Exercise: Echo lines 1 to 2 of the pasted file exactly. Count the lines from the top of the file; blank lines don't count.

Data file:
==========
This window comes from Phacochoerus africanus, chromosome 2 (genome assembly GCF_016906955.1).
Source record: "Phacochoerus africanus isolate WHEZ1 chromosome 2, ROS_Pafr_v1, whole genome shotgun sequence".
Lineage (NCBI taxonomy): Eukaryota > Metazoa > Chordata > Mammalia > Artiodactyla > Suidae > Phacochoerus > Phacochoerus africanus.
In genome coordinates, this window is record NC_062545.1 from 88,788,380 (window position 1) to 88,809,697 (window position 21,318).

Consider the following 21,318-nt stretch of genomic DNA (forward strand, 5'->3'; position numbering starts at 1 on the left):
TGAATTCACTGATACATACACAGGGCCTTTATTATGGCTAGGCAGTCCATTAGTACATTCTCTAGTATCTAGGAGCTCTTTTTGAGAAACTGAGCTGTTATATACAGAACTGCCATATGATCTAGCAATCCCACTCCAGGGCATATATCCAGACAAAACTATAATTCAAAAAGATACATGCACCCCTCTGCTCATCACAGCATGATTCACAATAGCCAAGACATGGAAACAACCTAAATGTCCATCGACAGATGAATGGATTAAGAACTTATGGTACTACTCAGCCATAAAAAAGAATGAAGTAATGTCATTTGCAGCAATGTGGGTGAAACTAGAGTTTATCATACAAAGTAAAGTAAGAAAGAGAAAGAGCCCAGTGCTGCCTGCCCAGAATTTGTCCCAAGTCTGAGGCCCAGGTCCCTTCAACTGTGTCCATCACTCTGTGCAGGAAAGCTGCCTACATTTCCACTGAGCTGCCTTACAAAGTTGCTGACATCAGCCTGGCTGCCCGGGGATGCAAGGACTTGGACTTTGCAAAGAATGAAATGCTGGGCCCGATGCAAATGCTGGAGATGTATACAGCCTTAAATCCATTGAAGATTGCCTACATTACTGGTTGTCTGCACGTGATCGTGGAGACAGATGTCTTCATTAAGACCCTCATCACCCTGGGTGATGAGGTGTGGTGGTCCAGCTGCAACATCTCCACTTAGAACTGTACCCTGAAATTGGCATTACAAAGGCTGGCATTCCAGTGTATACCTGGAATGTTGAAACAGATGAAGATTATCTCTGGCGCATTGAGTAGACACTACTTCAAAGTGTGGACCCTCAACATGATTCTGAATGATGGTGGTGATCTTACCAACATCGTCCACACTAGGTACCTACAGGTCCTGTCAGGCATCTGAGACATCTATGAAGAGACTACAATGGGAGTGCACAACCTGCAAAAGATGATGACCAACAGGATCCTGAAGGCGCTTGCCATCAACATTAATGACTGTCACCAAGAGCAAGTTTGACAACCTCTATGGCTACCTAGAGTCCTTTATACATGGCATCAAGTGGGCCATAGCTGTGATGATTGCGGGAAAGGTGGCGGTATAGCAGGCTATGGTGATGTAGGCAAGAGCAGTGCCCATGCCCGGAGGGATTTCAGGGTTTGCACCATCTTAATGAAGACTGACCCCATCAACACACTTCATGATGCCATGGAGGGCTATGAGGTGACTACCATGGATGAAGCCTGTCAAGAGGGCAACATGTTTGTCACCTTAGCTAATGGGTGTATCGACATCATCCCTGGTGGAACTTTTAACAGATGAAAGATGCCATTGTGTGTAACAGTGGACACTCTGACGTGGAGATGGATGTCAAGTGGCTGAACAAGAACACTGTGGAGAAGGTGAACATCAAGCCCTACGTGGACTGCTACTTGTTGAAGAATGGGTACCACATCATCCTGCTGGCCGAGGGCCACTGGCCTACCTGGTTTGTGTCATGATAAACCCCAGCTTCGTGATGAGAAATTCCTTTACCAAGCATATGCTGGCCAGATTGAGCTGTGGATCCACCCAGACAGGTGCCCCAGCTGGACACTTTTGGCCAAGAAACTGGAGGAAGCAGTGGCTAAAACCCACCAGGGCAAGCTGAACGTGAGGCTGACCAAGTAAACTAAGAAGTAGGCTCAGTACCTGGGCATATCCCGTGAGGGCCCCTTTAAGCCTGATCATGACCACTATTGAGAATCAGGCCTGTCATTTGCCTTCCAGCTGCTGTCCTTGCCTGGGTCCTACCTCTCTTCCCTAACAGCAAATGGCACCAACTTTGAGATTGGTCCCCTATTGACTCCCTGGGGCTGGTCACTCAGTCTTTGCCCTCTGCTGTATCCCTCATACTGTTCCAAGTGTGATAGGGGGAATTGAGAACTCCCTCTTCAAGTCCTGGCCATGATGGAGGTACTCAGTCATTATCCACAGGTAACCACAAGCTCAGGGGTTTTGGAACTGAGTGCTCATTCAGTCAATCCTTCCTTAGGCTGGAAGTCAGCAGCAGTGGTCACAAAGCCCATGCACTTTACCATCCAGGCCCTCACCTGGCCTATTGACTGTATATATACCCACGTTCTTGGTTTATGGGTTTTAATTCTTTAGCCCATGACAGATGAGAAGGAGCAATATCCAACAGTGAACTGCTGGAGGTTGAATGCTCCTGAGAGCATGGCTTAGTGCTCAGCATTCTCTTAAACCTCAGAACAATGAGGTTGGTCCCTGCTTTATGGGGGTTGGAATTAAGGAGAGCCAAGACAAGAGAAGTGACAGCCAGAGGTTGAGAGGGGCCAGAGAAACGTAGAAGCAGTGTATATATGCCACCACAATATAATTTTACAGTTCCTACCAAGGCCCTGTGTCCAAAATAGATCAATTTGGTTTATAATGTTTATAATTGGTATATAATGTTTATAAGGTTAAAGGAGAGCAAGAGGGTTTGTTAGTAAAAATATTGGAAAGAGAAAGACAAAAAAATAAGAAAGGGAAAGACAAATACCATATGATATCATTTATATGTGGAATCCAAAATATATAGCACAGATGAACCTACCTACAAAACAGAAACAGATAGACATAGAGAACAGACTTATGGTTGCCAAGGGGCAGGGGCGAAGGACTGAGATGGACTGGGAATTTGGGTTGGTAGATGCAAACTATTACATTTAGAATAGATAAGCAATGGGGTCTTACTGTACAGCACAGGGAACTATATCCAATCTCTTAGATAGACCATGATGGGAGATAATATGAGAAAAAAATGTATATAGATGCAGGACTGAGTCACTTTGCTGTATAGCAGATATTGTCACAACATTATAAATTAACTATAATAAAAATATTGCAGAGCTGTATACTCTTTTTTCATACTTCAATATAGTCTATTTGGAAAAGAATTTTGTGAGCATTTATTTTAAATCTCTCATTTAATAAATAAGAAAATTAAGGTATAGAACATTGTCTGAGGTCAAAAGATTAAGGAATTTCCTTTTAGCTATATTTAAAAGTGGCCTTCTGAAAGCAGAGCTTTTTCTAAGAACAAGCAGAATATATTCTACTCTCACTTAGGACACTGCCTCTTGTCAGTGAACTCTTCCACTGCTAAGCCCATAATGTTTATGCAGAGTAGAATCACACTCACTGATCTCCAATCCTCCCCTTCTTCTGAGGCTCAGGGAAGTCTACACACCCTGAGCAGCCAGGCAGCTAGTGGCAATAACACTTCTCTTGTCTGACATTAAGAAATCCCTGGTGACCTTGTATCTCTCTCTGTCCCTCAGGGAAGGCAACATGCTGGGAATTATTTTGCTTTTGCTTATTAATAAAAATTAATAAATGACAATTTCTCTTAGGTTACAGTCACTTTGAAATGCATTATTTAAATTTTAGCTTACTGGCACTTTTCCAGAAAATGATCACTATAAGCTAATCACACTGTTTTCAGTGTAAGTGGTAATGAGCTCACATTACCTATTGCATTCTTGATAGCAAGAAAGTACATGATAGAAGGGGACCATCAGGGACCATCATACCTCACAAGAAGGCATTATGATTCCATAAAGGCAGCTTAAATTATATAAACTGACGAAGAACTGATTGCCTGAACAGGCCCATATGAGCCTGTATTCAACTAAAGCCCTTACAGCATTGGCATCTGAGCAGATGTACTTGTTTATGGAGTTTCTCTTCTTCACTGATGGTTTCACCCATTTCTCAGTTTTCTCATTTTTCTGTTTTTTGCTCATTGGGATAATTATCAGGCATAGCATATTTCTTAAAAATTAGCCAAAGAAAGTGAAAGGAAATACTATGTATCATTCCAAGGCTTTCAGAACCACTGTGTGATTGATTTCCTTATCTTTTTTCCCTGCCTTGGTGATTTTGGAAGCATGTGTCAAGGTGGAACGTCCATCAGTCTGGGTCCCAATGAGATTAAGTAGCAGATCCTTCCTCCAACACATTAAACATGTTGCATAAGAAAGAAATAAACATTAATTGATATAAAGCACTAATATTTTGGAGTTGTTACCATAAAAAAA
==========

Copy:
This window comes from Phacochoerus africanus, chromosome 2 (genome assembly GCF_016906955.1).
Source record: "Phacochoerus africanus isolate WHEZ1 chromosome 2, ROS_Pafr_v1, whole genome shotgun sequence".